Distribution Solution. Liquid Assets. Water in My Community. Watersheds. These are some of the many programs offered by the Whitney Water Center, the Regional Water Authority’s education program. The Water Center is celebrating a major milestone this year: 25 years of teaching about water and the environment to schools, camps, and other organized groups in the Authority’s district.
“Water is one of our most precious, yet endangered, natural resources, which is why we offer environmental education programs that teach people how their actions affect ecological quality,” Larry L. Bingaman, President and CEO of the Regional Water Authority, said. “The 25th anniversary of our Whitney Water Center is an exciting opportunity to celebrate environmental education with the communities we serve.”
In recognition of this anniversary and to support good teachers doing good work, the Authority awarded five $500 mini-grants to educators in the region. The grants will enable teachers to try out creative teaching techniques and buy enriching teaching materials not provided for in their schools’ budgets. The project’s focus had to be environmental education, particularly about water.
Melissa Alcosser, Connecticut Experiential Learning Center, Branford. Alcosser plans to use the grant to have her students to do a more extensive study of an area along the Farm River in North Branford, focusing on comparing pond and river habitats to better understand the characteristics of these distinct, yet related, systems.
Karen Zwick, Cold Spring School, New Haven. Cold Spring School is setting up a touch tank so students in grades 2 through 6 at Cold Spring School can gain a deeper understanding of the creatures that live in Long Island Sound. Zwick will purchase a graphing calculator and a set of water testing probes so the students can test the local waters and maintain a healthy environment for the creatures in the touch tank.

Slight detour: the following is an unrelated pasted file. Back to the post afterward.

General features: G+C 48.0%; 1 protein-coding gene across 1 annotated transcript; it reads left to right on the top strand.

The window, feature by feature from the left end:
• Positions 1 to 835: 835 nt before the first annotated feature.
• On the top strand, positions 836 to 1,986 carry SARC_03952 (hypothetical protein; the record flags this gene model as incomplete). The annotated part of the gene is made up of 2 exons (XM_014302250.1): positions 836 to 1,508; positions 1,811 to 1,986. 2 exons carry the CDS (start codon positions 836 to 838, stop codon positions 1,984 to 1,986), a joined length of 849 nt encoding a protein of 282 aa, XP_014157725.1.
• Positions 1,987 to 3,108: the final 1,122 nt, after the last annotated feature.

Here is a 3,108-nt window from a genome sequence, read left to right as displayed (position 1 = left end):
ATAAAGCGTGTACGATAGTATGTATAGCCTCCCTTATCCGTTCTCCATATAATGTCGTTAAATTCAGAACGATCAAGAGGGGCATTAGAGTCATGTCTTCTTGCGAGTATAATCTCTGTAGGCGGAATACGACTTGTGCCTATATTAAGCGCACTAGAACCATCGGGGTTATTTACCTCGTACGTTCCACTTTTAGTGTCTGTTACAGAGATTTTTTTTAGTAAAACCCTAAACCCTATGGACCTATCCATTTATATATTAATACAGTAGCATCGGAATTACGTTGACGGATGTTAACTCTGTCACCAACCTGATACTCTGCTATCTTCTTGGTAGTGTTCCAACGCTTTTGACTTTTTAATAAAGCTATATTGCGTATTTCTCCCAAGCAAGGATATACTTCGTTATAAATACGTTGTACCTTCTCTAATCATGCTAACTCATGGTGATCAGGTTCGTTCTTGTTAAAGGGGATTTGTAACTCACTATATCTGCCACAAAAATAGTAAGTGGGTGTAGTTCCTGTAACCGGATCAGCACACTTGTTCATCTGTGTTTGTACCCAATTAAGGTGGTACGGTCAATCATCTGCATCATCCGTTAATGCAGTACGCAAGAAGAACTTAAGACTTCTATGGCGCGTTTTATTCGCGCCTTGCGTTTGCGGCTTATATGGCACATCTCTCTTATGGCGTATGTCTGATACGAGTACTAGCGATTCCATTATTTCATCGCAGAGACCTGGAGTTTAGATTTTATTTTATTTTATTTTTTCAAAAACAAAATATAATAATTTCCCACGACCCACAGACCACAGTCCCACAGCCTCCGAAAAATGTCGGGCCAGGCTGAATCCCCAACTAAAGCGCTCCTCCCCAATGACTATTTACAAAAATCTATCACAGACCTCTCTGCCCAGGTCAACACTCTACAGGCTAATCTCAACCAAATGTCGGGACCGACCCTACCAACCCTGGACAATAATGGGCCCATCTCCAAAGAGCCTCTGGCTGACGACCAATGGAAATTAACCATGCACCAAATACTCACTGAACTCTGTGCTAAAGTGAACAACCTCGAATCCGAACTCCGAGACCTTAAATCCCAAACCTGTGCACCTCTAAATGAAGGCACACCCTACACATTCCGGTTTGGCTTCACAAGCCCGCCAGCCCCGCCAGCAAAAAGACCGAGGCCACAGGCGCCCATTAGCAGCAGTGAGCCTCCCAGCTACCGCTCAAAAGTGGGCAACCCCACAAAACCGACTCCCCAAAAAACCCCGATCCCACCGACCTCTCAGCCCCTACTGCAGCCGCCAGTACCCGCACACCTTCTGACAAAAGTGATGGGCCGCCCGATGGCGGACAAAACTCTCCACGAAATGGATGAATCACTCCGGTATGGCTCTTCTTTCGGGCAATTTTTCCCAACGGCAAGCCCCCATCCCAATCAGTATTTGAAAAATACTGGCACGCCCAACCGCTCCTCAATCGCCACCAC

Janie Lange, St. Thomas Day School, New Haven. Lange will use the grant to add a Leaf Pack Experiment Stream Ecology Kit to the curriculum this fall. The Leaf Pack kit enables students to design, implement, and analyze a scientific investigation while discovering the value of aquatic macroinvertebrates as living indicators of water quality.
Amanda Ocone and Shannon Knudsen, Cheshire Nursery School, Cheshire. Ocone and Knudsen will use the grant to purchase a water table and create a “mud kitchen” that will provide students with opportunities to develop their five senses through play. Play at the water table and in the “mud kitchen” will also allow students to develop fine and gross motor skills and opportunities for collaborative play.
About the Regional Water Authority (RWA)
The RWA provides consumers with high-quality water and services at a reasonable cost while promoting the conservation of watershed land and aquifers. On average, the RWA supplies 45 million gallons of water per day to 430,000 people in a 15-town region centered in New Haven and owns land in five others. The RWA is a recent recipient of the Platinum Award for Utility Excellence awarded by the Association of Metropolitan Water Agencies and the 2015 Utility of the Year Award presented by the New England Water Works Association.
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